As we piece our beloved Southwest Florida back together one day at a time, we’ve created a Hurricane Hotline to allow you to share your stories and memories and even offer a thanks to someone who aided you in the recovery.
Call 239-291-9827 and leave a message. Please include your name and a phone number. Your memories could be featured in upcoming coverage of the storm and its aftermath.
The only other Hibiscus neighbors he saw were three older men in their yard. We saw your truck float by, they told him. His brand new Chevy Silverado was seven houses down.
To avoid drowning, they had climbed onto furniture, busted a hole in the ceiling and hung onto the rafters for hours until the storm passed.
Mike walked the beach, street by street, among other dazed islanders who had stayed. He called out, “HELLO? Do you need help?”
He found many survivors and became a messenger. He would text his sister in North Carolina so she could relay to relatives they were OK. He did that for dozens of people. He found people who didn’t make it, but didn’t want to talk about that.
After the first day, “it was equally heartwarming and heartbreaking.”
The heartbreaking part.
For several days after the storm, the island restricted access and no emergency relief supplies arrived, he said. Emergency responders asked, Do you have any medical needs? But no one was offering food, water or clothes. His older Hibiscus neighbors didn’t have mattresses or blankets. The phrase “starve out” was used by some uniformed law enforcement, though the sheriff denied such a policy.
“It seems like there was a communication breakdown,” he said. “If they can have sheriff’s departments from all over the state patrolling up and down the street, they can throw a case of water in the back of that patrol car or anything for people that literally have nothing. I was prepared, but I wasn’t prepared for all of my belongings to be lost. All of my hurricane preparedness was gone.”
He didn’t want to leave because he worried about not being let back on.
“They were trying to force everybody off the island.”
The heartwarming part.
In the absence of official help, several neighbors on Hibiscus who were not there told him to scavenge what food he could from their homes, to borrow their shoes. He and his dad survived on fruit snacks, granola bars, hot dog buns and a jar of peanut butter.
After spending five hours with a metal rake sifting through the foot of mud in his home for anything significant, he heard a clink in the living room. His heart jumped. He saw silver. It was his grandfather's christening cup. His grandfather’s ashes had been inside. They were lost, but the cup was irreplaceable.
Love, frustration, and mold
Fort Myers Beach opened briefly after Hurricane Ian to residents willing to walk or bike miles to their homes over the Matanzas Pass Bridge. But the town then shut down entry as crews searched for survivors and the dead.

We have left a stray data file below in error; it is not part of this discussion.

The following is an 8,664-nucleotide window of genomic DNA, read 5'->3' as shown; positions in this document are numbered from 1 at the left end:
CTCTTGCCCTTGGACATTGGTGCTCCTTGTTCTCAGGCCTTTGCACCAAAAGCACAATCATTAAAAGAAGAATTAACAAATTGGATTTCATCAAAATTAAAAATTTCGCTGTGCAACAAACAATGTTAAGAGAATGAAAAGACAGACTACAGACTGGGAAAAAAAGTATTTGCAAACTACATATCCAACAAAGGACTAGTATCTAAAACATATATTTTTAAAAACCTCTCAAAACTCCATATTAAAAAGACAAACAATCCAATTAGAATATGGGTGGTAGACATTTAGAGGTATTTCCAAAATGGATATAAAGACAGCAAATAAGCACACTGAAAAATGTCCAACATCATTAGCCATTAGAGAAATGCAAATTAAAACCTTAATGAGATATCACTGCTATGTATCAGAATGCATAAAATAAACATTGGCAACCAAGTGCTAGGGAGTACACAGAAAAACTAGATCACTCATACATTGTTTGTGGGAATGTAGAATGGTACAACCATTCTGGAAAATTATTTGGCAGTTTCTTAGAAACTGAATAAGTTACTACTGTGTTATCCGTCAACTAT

Judi and her neighbors watched in envy as Sanibel Island’s elected leaders snapped to action, securing space at an inland hotel and communicating freely with residents.
Judi was frustrated – scratch that – irate about the lack of news coming from the town council. Some described it as a “news blackout.” Residents worried about looting and mold. Their wet homes were Petri dishes with temperatures in the 80s.
Tears, frustration and anger: First Fort Myers Beach council meeting since Hurricane Ian
Had they known they would be barred from the island, they would have cracked windows to keep the mold from taking over, rescued photos and precious jewelry when they could, several said, because you can clean mold out of homes but not wedding pictures. When they weren't allowed to enter by land, many came by boat.
The island finally opened on Oct. 9, 11 days after the storm.
The scale of Ian’s destruction came into view. Times Square, the cheerful and touristy downtown, was mostly gone, including the Dairy Queen, perfectly placed for a dipped cone and stroll on the pier, which was stripped to its skeletal pilings.
The annihilation didn’t stop there. The Whale crushed. The Cottage, Hooters, swept away. Dozens of homes and businesses dissolved into sun-kissed memories of good times, good views and good drinks.
Restaurants after Ian: 137 restaurants on Fort Myers Beach, Sanibel, Pine Island, how they fared
Fort Myers Beach officials announced that more than 520 people were rescued, treated or transported in the early weeks after Ian. Fourteen people died.
On Hibiscus Drive, Judi parked her convertible and grimaced at the sight of her home. “Oh brother.”
Her two-bedroom home and yard had become a basin for neighborhood debris. She stepped onto the uneven landscape of wood, siding, roofing and furniture. “That’s not my couch. That’s not my chair. I wonder whose door that is?”